M4034S-4211My very first self made dreads; also a way to avoid high costs!

Dreads as part of self or just a hair style?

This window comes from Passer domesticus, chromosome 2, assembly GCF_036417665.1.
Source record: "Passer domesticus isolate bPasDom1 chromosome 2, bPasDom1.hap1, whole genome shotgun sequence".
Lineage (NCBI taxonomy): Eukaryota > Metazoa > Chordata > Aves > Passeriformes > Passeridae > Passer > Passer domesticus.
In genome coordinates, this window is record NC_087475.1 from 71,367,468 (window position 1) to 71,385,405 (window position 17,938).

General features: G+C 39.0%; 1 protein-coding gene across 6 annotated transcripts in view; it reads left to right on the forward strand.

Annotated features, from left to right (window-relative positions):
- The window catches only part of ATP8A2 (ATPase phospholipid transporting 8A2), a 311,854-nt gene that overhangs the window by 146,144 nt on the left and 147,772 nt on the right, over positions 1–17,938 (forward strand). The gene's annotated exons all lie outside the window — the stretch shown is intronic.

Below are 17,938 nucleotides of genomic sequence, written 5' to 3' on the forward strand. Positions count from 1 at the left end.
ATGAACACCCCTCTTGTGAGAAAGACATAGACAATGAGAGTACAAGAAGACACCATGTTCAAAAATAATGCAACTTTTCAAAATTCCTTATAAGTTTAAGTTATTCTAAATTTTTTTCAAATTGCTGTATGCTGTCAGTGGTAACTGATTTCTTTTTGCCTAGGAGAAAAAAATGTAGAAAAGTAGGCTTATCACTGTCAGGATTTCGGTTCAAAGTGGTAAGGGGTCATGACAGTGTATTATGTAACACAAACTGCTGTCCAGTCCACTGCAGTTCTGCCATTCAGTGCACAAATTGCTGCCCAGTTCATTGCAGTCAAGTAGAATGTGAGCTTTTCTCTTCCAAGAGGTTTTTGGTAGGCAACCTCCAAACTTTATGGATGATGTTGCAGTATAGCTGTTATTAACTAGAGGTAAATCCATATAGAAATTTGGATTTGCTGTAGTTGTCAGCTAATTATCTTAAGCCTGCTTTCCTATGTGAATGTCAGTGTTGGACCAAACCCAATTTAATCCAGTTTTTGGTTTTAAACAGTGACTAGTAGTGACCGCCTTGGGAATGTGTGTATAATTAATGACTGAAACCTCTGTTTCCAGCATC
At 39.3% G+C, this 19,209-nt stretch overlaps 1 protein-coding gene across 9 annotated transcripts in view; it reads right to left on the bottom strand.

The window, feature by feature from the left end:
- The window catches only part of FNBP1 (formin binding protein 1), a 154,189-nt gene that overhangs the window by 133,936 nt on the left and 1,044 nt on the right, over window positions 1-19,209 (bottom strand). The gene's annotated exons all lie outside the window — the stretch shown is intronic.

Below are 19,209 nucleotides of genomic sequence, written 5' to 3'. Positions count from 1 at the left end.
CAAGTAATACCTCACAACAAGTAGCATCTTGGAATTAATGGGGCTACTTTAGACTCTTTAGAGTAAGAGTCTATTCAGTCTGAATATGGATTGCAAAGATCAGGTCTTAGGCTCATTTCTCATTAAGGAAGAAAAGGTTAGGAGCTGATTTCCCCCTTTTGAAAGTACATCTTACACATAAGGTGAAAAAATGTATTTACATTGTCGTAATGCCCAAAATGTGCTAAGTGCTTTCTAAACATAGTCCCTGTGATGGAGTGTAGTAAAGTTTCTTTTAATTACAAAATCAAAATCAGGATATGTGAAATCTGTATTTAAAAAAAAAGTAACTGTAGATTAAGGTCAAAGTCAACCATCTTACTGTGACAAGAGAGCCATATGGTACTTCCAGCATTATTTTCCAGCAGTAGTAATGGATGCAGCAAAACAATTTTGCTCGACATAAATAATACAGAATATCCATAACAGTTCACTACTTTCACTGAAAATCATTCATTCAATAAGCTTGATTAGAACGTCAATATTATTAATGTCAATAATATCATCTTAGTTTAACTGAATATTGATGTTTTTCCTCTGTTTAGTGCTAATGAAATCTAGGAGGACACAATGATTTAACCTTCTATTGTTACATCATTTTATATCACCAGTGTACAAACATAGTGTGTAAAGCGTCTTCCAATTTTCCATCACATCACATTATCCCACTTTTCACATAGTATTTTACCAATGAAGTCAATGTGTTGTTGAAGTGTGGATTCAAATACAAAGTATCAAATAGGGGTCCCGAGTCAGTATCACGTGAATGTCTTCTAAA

Now this debate will definitely take on different meaning depending on if we’re talking natural dreads or extended dreads. I do not have natural dreads, so I can only speak from the perspective of extensions. I do invite conversation and commentary from those of you with natural dreadies, or the combo of natural with extensions. So, are my dreads part of my inner self, or are they just a hairstyle? I’m not sure, to be honest. I know that the proposition of not wearing them ever again (or at least for extended amounts of years) makes me feel as though I would be losing a part of me. So I guess if I look at it that way, yes, my dread extensions are a part of me. However, if for some reason (job, illness, sudden zombie apocalypse) did occur and I could not wear them, I would go on. It wouldn’t be the death of me or anything, it wouldn’t stop me from living life; I’d just feel like a bit of a poser. I’m not being 100% honest with the world if my outside doesn’t match my fabulous inside. And for me, that’s what dread extensions are; they are an extension of the fabulous, sparkly, unicorn I am inside. I suppose then that it is more than just a hairstyle, for me. I’ve been making/wearing some kind of alt hair extensions since 2002. That was around the time that I went through a major interior change as well. Perhaps another major interior change will happen again for me, and the dread extensions won’t be as important later on down the road. But for now, yes, they are a part of me and not just a fashion statement. In fact, I’ve never been much of one to be interested in “fashion” anyways; I don’t care if dread extensions are popular or not, I just want to wear them to express my inner self. Do you feel like your extensions or natural dreads are part of your inner self? Or have you chosen them because of the fashion statement they make? Or maybe a combo of both?